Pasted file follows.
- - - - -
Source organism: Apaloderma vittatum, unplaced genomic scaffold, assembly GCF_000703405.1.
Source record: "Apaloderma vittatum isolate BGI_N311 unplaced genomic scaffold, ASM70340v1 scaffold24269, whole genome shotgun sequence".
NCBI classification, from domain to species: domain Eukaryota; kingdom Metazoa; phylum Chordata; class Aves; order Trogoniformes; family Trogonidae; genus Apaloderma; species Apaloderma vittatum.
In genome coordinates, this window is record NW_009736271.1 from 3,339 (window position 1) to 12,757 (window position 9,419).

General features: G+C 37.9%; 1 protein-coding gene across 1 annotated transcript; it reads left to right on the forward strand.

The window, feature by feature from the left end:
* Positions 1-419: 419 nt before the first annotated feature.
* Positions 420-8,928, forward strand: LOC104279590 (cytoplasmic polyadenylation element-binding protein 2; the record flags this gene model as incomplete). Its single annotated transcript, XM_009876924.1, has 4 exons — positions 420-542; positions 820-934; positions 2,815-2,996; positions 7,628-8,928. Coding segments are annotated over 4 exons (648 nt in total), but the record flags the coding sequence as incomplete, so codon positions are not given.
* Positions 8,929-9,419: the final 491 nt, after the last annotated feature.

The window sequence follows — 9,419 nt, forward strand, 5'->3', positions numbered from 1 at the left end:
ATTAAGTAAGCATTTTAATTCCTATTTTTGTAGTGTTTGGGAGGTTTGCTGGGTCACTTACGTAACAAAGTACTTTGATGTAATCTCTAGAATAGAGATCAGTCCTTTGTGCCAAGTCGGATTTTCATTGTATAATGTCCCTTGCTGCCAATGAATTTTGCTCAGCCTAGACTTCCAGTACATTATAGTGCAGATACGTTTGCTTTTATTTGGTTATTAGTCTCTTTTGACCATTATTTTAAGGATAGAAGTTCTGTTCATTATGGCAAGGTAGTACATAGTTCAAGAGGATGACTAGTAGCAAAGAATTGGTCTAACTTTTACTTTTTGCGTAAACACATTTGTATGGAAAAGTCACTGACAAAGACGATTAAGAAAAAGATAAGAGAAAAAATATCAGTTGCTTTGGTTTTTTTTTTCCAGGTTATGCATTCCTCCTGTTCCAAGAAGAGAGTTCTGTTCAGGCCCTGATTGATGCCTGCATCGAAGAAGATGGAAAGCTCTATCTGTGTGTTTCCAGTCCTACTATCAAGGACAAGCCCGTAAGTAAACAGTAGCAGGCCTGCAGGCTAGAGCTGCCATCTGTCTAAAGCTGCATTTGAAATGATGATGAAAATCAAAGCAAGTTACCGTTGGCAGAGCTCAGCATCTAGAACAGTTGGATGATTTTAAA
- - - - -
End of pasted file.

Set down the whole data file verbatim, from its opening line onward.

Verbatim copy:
Source organism: Apaloderma vittatum, unplaced genomic scaffold, assembly GCF_000703405.1.
Source record: "Apaloderma vittatum isolate BGI_N311 unplaced genomic scaffold, ASM70340v1 scaffold24269, whole genome shotgun sequence".
NCBI classification, from domain to species: domain Eukaryota; kingdom Metazoa; phylum Chordata; class Aves; order Trogoniformes; family Trogonidae; genus Apaloderma; species Apaloderma vittatum.
In genome coordinates, this window is record NW_009736271.1 from 3,339 (window position 1) to 12,757 (window position 9,419).

General features: G+C 37.9%; 1 protein-coding gene across 1 annotated transcript; it reads left to right on the forward strand.

The window, feature by feature from the left end:
* Positions 1-419: 419 nt before the first annotated feature.
* Positions 420-8,928, forward strand: LOC104279590 (cytoplasmic polyadenylation element-binding protein 2; the record flags this gene model as incomplete). Its single annotated transcript, XM_009876924.1, has 4 exons — positions 420-542; positions 820-934; positions 2,815-2,996; positions 7,628-8,928. Coding segments are annotated over 4 exons (648 nt in total), but the record flags the coding sequence as incomplete, so codon positions are not given.
* Positions 8,929-9,419: the final 491 nt, after the last annotated feature.

The window sequence follows — 9,419 nt, forward strand, 5'->3', positions numbered from 1 at the left end:
ATTAAGTAAGCATTTTAATTCCTATTTTTGTAGTGTTTGGGAGGTTTGCTGGGTCACTTACGTAACAAAGTACTTTGATGTAATCTCTAGAATAGAGATCAGTCCTTTGTGCCAAGTCGGATTTTCATTGTATAATGTCCCTTGCTGCCAATGAATTTTGCTCAGCCTAGACTTCCAGTACATTATAGTGCAGATACGTTTGCTTTTATTTGGTTATTAGTCTCTTTTGACCATTATTTTAAGGATAGAAGTTCTGTTCATTATGGCAAGGTAGTACATAGTTCAAGAGGATGACTAGTAGCAAAGAATTGGTCTAACTTTTACTTTTTGCGTAAACACATTTGTATGGAAAAGTCACTGACAAAGACGATTAAGAAAAAGATAAGAGAAAAAATATCAGTTGCTTTGGTTTTTTTTTTCCAGGTTATGCATTCCTCCTGTTCCAAGAAGAGAGTTCTGTTCAGGCCCTGATTGATGCCTGCATCGAAGAAGATGGAAAGCTCTATCTGTGTGTTTCCAGTCCTACTATCAAGGACAAGCCCGTAAGTAAACAGTAGCAGGCCTGCAGGCTAGAGCTGCCATCTGTCTAAAGCTGCATTTGAAATGATGATGAAAATCAAAGCAAGTTACCGTTGGCAGAGCTCAGCATCTAGAACAGTTGGATGATTTTAAA